Supposedly, John Adams on his deathbed proclaimed, "Thomas Jefferson still lives!" unaware that his friend had died only hours earlier.
Anyway, with Ray Bradbury passing, we are nearing the end of the Golden Age of science fiction authors. Our Forefathers, if you will, our Founding Fathers. I looked up the list under "Golden Age" in Wiki, and only two are left: Jack Vance and Fred Pohl.
I like both of these authors, but I think Vance is a genius, whose fame is likely to grow like Philip K. Dick, after he's gone. Or maybe not. His books can be challenging. But I love them.
Was talking to employee, Matt, who mentioned that he'll be pissed if he doesn't meet Stan Lee before he dies. Comics Golden Age ranges just a little behind the science-fiction era, the writers and artists were probably just a little younger -- but, yeah, the end of that generation is fast approaching. Steve Ditko still lives, too. Jack Kirby is gone.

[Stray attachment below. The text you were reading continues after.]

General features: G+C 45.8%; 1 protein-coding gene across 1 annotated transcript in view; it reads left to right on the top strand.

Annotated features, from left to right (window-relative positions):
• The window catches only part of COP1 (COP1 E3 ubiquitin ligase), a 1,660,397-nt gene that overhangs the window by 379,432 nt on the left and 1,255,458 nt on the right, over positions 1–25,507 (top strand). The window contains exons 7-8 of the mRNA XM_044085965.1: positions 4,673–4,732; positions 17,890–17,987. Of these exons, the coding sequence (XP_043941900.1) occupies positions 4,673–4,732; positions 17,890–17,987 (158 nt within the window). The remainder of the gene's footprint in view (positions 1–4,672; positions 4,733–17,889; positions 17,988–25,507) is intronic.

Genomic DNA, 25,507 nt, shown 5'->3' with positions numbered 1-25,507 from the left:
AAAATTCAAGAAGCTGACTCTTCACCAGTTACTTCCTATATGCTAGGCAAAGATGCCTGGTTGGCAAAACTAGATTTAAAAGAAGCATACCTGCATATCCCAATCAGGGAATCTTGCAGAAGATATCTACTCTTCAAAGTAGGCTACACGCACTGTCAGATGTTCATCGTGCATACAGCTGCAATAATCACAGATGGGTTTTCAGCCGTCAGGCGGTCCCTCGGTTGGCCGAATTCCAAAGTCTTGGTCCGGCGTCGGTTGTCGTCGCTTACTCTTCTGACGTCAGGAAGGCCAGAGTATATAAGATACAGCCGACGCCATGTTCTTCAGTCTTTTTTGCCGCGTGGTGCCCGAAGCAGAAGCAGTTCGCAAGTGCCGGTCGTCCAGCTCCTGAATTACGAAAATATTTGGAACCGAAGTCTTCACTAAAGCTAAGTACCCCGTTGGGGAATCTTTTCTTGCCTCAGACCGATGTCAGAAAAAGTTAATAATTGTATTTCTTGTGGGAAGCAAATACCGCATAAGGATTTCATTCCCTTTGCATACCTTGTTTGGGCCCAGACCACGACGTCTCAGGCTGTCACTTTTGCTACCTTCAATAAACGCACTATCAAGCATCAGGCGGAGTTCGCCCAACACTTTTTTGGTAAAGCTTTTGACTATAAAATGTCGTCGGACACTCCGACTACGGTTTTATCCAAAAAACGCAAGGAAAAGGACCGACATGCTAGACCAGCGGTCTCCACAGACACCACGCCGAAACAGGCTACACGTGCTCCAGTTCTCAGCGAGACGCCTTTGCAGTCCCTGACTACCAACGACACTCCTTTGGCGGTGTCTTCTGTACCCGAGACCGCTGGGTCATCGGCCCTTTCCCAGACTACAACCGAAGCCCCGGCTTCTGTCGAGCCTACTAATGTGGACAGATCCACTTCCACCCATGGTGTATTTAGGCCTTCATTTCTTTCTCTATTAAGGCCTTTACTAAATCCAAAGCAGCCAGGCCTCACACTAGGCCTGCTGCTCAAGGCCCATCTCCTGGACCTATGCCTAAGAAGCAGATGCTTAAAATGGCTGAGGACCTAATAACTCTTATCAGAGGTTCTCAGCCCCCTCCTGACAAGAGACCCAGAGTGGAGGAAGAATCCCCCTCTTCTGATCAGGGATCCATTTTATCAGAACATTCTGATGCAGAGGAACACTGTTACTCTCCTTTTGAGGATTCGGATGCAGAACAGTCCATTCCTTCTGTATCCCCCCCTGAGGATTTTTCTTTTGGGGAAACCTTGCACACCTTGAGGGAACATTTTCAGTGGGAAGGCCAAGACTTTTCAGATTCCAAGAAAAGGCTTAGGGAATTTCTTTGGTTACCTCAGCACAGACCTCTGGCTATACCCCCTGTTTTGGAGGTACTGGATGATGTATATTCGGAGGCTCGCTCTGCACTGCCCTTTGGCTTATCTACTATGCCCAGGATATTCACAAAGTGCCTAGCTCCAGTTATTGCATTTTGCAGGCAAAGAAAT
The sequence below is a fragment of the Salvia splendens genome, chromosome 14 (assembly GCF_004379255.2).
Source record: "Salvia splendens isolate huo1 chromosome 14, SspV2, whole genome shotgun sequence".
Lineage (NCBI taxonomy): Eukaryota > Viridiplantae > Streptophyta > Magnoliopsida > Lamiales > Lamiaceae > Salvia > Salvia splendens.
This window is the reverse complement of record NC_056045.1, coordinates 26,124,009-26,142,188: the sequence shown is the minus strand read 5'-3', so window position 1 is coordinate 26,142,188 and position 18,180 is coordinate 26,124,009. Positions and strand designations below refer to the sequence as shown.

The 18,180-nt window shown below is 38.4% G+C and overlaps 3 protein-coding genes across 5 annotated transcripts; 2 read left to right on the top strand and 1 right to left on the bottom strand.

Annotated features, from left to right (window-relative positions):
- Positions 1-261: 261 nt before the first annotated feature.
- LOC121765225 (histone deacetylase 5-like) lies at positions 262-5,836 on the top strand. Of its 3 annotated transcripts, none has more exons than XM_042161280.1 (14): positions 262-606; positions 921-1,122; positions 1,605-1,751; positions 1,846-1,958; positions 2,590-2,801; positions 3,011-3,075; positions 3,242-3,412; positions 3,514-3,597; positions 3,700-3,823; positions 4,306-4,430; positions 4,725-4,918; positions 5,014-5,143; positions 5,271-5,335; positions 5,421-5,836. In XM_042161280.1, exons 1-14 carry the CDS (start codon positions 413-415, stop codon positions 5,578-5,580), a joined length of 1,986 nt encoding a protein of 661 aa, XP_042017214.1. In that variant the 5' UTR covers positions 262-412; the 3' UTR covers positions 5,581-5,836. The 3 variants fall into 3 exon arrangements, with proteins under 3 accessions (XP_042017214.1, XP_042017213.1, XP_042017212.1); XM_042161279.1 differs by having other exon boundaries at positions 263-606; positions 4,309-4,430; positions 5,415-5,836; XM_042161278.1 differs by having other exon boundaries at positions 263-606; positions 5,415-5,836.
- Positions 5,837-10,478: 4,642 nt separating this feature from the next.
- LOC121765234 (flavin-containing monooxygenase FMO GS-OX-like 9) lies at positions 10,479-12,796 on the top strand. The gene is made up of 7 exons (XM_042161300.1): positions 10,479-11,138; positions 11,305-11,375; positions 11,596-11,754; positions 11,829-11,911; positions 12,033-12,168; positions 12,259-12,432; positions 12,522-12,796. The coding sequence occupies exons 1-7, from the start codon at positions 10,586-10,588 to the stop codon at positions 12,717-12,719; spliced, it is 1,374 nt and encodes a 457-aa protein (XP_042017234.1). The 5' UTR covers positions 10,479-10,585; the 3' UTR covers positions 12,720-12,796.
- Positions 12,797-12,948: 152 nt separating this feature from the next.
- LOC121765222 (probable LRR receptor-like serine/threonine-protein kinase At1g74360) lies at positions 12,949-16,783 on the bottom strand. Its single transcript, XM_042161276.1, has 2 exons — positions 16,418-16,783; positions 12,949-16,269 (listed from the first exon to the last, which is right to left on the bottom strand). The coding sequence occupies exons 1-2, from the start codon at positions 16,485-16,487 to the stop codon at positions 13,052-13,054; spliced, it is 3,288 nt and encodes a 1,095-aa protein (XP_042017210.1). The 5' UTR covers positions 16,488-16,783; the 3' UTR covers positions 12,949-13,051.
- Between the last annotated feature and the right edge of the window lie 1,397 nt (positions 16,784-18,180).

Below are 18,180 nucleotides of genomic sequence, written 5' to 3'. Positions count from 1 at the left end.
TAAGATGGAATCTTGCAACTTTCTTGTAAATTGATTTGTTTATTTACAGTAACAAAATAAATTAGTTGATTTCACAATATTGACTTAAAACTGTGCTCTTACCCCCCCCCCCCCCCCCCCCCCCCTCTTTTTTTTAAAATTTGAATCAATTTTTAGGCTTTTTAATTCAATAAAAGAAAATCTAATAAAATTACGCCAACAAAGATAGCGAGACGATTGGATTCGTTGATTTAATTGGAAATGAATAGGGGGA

(Update -- I'm wrong. These are Silver Age comics guys, who came into prominence in the 60's... The Golden Age guys (Siegel and Shuster) are long gone. What was I thinking?)
What's interesting to me is that -- in my opinion -- the templates they created are still going strong, while the actual writing and art -- in my opinion -- of today's authors and artists is much more sophisticated and polished. Could today's authors have created the same templates if they had had the chance? Interesting question. Like the 60's rock and rollers. Like the novel writers of the 20's and 30's.
The fact that there are so many more books, movies, comics and music being created means that no template can really take hold, except once in a blue moon. A Harry Potter spawns a million stories, a Gone with the Wind, a Lord of the Rings. But it's as if the template has been established, and everyone who tries to break away just seems -- gimmicky, somehow.
Were they geniuses? Or just first? What are the odds that they were both?
I've never quite understood how that happens.
22 hours ago